The Revd Brendan Purcell, Adjunct Professor in Philosophy at Notre Dame University, Sydney and former Senior Lecturer in Philosophy at University College, Dublin, debated Peter Singer, Professor of Bioethics at Princeton University and Laureate Professor at the University of Melbourne’s Centre for applied Philosophy and Public Ethics, in St Paul’s Cathedral, Melbourne, last Thursday evening 12 April.

The debate, which occurred on the eve of the Global Atheist Convention being held in Melbourne 13-15 April, focussed on the topic 'the role of reason in faith and unbelief'.
 

Dr Purcell has given considerable thought to the ultimate questions of life. In his recent book From Big Bang to Big Mystery: Human Origins in the light of Creation and Evolution, he tackles the ultimate question or big mystery: where did human beings come from?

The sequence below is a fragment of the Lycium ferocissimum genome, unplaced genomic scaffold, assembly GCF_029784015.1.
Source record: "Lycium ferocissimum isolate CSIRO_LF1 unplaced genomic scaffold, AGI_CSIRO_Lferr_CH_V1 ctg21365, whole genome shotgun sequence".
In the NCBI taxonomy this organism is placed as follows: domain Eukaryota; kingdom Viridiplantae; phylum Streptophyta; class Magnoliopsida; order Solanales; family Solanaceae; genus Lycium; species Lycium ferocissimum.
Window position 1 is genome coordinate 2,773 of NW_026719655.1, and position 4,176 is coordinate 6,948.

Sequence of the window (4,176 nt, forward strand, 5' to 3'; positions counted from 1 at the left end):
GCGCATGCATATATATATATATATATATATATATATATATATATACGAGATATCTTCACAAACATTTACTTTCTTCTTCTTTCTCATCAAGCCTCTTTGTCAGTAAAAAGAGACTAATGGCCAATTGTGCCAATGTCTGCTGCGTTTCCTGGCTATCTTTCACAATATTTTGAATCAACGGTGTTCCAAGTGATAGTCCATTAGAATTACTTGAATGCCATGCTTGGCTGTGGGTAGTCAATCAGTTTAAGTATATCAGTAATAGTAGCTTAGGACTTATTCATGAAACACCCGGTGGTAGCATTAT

The book is a study of human origins which draws on the latest research in genetics, neuroscience, linguistics and other sciences, and the insights of philosophers from Aristotle to Bernard Lonergan.

The book explores ‘the human revolution,’ the uniqueness of human beings and their capacity for transcendence.

Speaking at the launch of the book, Dr Purcell said there is a huge heart at the centre of the universe which is also at the centre of every human being, and later said that he hoped that readers would get excited about “being human and realise that they come from love with a capital ‘L’ and they’re going back there again.”
 

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